The most important factor in deciding whether psychotropic medication should be prescribed is a meticulous assessment of the possible causes of the behavioural/psychiatric disturbance. This assessment should include a consideration of the possible roles of the epilepsy itself, treatment of the epilepsy, associated brain damage or dysfunction, reactions to the epilepsy and causes that are unrelated to the epilepsy or its treatment. If the epilepsy itself or antiepileptic drug treatment are responsible for the disorder then a review of antiepileptic medication is required. Contrary to popular myth, most psychotropic medications are not contraindicated in children with epilepsy. Treatment with methylphenidate, dexamfetamine, atomoxetine, clonidine or low-dose risperidone are unlikely to precipitate seizures. The selective serotonin reuptake inhibitors might protect against seizures but some of these are powerful enzyme inhibitors, implying that careful monitoring to avoid antiepileptic drug toxicity is recommended. In many cases, the appropriate approach will be through other interventions such as behavioural management or providing the young person with empowering strategies, implying that psychotropic pharmacotherapy should not be the first-line treatment. However, if assessment indicates that psychotropic medication is necessary, it can be of great benefit.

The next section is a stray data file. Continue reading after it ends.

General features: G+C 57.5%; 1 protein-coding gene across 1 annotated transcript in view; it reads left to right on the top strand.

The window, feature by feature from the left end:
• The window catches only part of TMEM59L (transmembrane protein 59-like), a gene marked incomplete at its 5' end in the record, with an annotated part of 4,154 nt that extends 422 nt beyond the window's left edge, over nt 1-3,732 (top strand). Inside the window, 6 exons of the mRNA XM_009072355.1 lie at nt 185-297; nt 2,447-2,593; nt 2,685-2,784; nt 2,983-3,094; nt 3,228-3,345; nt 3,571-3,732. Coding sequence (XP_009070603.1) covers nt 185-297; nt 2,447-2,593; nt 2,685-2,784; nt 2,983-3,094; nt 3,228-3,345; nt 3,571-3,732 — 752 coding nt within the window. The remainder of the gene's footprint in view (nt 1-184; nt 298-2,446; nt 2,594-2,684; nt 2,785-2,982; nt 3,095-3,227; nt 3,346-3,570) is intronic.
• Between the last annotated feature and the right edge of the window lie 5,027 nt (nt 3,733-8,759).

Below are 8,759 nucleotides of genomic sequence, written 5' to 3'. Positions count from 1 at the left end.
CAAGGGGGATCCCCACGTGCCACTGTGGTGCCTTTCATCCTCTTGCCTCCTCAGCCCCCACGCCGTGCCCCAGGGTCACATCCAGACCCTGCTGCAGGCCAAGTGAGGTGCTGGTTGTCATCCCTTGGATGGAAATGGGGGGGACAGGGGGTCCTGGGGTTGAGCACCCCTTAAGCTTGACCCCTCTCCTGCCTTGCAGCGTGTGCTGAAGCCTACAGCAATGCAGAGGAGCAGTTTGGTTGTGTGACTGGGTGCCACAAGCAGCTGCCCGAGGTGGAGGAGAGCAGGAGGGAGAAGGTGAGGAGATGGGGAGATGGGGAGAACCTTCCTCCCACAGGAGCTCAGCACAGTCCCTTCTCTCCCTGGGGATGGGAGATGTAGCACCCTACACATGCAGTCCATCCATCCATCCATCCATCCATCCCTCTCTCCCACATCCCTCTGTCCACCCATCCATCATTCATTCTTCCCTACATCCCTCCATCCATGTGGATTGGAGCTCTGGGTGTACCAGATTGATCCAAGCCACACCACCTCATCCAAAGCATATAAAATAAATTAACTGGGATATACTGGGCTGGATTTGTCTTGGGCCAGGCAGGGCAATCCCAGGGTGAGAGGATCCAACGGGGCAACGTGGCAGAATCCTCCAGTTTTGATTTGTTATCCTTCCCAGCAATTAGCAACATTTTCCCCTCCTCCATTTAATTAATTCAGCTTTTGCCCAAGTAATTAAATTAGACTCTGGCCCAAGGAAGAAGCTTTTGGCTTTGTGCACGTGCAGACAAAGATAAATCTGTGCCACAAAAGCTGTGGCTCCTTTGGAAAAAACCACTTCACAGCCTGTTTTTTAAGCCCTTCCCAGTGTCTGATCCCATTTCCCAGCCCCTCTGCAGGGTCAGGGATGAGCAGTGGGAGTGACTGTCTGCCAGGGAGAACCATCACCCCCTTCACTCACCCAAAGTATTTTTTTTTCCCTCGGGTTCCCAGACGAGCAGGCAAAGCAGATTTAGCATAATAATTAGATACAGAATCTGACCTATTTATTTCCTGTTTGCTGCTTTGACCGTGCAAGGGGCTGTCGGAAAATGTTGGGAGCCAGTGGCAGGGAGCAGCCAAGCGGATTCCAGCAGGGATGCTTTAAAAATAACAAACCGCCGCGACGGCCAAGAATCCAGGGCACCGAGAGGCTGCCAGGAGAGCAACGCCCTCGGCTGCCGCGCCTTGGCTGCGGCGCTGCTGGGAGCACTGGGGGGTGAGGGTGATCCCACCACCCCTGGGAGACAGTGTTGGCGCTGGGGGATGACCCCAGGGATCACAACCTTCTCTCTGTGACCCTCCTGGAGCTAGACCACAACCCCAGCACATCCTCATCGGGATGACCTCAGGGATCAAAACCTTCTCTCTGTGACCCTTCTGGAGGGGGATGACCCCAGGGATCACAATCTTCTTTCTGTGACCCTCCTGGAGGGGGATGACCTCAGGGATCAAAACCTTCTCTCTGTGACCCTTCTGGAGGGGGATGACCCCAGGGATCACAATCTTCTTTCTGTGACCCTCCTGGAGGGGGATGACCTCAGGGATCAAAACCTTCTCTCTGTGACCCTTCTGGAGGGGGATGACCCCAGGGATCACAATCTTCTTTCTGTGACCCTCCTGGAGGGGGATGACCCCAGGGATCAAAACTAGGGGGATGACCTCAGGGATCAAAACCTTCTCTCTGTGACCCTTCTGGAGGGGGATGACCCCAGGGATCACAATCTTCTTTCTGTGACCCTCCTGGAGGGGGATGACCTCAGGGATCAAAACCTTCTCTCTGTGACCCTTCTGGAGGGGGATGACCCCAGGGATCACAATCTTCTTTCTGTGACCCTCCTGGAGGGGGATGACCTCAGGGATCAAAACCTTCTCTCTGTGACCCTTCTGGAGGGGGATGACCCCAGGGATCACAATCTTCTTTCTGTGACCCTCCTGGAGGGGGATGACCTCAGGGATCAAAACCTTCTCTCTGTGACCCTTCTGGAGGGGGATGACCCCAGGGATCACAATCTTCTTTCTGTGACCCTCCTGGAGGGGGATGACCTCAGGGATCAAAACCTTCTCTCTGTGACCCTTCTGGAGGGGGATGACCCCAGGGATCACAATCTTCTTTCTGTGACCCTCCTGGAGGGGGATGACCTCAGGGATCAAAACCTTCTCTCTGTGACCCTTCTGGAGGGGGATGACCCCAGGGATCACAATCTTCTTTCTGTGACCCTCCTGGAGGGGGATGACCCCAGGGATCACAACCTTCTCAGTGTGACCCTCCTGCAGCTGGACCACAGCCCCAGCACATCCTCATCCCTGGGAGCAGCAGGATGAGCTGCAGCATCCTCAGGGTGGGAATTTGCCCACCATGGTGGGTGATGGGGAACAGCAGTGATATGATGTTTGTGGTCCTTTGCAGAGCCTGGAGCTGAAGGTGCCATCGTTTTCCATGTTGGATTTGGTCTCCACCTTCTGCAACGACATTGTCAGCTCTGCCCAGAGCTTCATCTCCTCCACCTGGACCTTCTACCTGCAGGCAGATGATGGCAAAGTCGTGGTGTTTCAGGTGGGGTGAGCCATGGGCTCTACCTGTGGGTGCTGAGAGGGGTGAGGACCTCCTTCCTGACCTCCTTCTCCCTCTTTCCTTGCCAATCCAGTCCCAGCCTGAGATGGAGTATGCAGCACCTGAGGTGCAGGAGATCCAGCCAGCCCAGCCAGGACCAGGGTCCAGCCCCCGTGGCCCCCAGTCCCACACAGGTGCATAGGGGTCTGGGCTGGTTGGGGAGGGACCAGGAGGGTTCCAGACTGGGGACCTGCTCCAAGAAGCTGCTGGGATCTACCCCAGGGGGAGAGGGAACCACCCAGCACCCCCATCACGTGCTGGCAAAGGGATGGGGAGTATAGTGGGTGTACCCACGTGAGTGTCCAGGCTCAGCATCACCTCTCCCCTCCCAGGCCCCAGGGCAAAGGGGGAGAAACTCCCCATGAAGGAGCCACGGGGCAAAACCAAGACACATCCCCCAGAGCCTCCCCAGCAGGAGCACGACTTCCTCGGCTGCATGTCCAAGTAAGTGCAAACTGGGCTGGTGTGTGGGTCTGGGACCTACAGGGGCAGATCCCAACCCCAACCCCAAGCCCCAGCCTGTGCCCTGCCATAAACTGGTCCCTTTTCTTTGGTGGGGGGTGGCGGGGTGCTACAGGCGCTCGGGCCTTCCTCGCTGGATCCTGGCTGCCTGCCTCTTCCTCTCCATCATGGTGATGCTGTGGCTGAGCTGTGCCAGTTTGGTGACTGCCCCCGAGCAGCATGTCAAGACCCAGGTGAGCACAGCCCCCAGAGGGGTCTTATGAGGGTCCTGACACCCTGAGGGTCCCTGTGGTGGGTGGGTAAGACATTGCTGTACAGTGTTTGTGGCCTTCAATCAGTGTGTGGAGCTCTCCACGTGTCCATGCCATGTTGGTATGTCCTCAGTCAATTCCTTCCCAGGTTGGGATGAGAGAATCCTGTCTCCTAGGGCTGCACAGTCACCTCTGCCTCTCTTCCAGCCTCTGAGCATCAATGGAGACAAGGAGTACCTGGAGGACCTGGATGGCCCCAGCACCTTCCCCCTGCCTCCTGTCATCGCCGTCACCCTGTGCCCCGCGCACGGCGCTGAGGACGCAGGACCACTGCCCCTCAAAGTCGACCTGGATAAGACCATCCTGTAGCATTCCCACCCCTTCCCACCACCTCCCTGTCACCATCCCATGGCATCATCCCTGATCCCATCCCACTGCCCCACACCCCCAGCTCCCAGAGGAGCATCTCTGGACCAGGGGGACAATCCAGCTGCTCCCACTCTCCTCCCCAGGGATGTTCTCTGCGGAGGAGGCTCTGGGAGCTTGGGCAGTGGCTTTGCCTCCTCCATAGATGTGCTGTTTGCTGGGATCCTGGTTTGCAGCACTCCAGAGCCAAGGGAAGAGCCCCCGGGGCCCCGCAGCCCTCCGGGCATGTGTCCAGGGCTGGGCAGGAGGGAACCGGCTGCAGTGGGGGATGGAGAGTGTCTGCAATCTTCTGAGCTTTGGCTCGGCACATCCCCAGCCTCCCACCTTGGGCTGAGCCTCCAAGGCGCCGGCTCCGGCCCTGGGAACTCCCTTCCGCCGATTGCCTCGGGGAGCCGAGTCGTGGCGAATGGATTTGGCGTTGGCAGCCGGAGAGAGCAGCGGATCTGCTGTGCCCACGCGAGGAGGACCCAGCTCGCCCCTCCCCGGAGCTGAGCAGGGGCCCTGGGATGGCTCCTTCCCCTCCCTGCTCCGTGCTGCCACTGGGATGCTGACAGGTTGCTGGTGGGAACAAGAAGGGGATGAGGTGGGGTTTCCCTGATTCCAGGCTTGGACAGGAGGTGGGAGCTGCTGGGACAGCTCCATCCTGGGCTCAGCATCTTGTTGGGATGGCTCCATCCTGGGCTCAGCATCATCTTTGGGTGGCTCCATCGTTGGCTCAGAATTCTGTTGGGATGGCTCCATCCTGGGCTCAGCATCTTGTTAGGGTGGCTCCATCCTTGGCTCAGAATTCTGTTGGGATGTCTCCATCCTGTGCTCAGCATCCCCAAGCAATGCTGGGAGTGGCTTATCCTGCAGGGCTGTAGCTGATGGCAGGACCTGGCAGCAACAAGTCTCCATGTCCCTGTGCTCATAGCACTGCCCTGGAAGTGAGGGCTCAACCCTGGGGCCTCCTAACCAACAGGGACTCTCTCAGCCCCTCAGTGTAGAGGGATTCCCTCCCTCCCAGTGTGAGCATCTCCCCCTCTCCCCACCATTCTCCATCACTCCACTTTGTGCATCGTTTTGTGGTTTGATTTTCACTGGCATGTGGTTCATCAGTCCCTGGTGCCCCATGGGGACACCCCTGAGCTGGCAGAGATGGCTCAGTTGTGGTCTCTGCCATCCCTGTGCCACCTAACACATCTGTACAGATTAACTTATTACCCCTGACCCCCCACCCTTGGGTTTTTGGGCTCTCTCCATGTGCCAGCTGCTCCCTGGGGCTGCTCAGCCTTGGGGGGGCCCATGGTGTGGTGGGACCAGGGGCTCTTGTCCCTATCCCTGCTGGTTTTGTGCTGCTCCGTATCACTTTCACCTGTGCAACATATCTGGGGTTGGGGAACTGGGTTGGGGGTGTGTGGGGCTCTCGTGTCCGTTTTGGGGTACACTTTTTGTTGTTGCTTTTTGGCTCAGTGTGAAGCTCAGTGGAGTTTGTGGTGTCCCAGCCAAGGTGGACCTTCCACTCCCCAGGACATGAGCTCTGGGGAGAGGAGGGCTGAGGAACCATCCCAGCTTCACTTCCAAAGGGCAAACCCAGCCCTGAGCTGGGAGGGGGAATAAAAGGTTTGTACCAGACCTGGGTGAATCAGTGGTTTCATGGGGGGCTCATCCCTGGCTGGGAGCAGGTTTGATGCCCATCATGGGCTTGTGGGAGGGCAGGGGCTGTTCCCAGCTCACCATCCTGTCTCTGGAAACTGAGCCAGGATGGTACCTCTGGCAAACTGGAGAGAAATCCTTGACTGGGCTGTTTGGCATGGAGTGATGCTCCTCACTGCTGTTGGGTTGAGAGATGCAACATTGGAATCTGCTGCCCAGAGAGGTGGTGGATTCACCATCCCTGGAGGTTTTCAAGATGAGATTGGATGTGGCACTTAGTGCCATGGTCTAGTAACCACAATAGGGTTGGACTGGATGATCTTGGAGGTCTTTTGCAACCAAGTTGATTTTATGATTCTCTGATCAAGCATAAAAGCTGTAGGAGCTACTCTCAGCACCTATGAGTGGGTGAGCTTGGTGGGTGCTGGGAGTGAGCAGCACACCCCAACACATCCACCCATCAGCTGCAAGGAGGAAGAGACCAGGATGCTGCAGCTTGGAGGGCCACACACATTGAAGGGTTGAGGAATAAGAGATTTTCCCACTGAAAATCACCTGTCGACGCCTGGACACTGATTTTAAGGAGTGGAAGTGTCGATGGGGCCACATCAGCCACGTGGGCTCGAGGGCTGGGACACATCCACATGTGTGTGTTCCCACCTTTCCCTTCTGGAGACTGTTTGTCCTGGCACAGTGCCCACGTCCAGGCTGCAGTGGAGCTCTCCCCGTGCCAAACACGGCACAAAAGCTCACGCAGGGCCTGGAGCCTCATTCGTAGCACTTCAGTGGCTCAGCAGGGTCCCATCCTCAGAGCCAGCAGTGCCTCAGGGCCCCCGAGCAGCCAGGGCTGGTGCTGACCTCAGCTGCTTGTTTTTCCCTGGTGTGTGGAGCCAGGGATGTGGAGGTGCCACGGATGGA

|Publication status||Published - May 1 2016|
ASJC Scopus subject areas
- Clinical Neurology